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Originally Posted by Casejeep View Post
this is going to be a helpful and positive thread, i can just tell.
Oh Ye of little faith.

The F series has potential. There. I was positive.

Having a dirt bike background, I find it almost offensive that people call them dirt bikes.

They are a road bike with some limited off road capability. My wife waving my bank statement under my nose with the BMW parts purchases highlighted is pretty much the limit. We must live at the bottom of the world, because some parts take 6 weeks to get here.

Most do not buy them to take them off road. I know this will upset people, but it comes straight from BMW. In fact, after attending a BMW owners club meeting, I can pretty much guarantee my old GSX1100 did more off road than the average GS around here.



You can successfully set up a F/GS to do more serious off road work. But expect to break things. They crash fairly well. I'll give them that. They don't like big loads.

But it's easier to handle in the dirt than a 1200.



Tyres. The single biggest contribution to handling in the dirt. Results may surprise you. Full knobbies can be worse than road tyres on a really hard surface with ball bearing gravel. Dual Sport tyres can give surprising amounts of traction. Each tyre has it's own specific terrain that it works best in. Figuring out what you need is the trick. What works on your friends smaller dirt bikes may not work on the larger BMW. The other side of the coin, the tyres may work better with the extra weight.

Confused yet?

Wait until the dreaded ABS tries to kill you. Or the CANBUS decides to go on strike.

But are they fun? Damn straight they are. Which is probably just as well.
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Old 06-05-2012, 07:36 AM   #14
Maxacceleration
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A lot to disagree with there Snowy.
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Horsepower is a distant second to useable torque, unless cafe cruising is the reason for the purchase...
Quote:
Originally Posted by DireWolf
Sounds dangerous.
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Old 06-05-2012, 07:55 AM   #15
Casejeep
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Quote:
Originally Posted by Snowy View Post
Oh Ye of little faith.

The F series has potential. There. I was positive.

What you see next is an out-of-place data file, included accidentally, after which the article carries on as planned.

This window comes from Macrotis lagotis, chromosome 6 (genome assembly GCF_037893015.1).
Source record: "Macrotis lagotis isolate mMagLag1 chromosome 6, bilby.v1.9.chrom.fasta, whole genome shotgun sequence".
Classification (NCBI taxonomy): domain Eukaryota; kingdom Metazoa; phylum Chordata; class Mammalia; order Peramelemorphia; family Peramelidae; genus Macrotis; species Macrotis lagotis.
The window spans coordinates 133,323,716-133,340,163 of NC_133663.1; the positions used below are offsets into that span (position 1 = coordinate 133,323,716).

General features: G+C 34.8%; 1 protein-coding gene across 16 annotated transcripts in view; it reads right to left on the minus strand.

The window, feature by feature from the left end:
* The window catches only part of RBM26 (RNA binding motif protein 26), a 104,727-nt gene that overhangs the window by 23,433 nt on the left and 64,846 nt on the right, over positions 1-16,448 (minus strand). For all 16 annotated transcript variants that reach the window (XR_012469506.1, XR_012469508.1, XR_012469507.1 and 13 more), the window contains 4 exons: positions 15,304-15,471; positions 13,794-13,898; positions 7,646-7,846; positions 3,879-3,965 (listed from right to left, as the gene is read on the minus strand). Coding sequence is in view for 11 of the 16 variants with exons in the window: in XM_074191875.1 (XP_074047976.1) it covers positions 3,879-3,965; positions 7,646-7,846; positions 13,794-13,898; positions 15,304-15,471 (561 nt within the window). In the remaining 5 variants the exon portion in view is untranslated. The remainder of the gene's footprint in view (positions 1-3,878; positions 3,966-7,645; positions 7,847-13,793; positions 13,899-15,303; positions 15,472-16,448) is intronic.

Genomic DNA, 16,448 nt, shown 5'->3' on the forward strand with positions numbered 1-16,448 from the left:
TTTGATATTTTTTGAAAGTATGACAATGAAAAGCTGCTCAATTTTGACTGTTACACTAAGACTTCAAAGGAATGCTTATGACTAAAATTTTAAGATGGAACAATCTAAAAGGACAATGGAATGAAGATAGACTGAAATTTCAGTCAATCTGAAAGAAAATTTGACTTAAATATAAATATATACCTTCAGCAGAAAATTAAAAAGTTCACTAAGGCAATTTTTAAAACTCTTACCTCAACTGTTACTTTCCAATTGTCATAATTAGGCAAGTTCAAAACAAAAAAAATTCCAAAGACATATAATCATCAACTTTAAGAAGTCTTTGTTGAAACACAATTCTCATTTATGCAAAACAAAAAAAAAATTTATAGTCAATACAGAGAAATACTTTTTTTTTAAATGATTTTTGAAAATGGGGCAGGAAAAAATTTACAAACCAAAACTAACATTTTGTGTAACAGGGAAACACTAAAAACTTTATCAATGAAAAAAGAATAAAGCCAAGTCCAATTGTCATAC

Having a dirt bike background, I find it almost offensive that people call them dirt bikes.

They are a road bike with some limited off road capability. My wife waving my bank statement under my nose with the BMW parts purchases highlighted is pretty much the limit. We must live at the bottom of the world, because some parts take 6 weeks to get here.

Most do not buy them to take them off road. I know this will upset people, but it comes straight from BMW. In fact, after attending a BMW owners club meeting, I can pretty much guarantee my old GSX1100 did more off road than the average GS around here.



You can successfully set up a F/GS to do more serious off road work. But expect to break things. They crash fairly well. I'll give them that. They don't like big loads.

But it's easier to handle in the dirt than a 1200.



Tyres. The single biggest contribution to handling in the dirt. Results may surprise you. Full knobbies can be worse than road tyres on a really hard surface with ball bearing gravel. Dual Sport tyres can give surprising amounts of traction. Each tyre has it's own specific terrain that it works best in. Figuring out what you need is the trick. What works on your friends smaller dirt bikes may not work on the larger BMW. The other side of the coin, the tyres may work better with the extra weight.

Confused yet?

Wait until the dreaded ABS tries to kill you. Or the CANBUS decides to go on strike.

But are they fun? Damn straight they are. Which is probably just as well.

Well that's one persons opinion. It happens to be wrong but everyone isn't perfect. I have yet to find a place that a "dirt bike" can go that I can't.

I have found that people who get these bike who come from a motocross/dirt background have a harder time adjusting to these big bikes because they know how they think they should ride the bike. But of course adding 200+ lbs it changes they way the bike handles as well as adding 40 hp.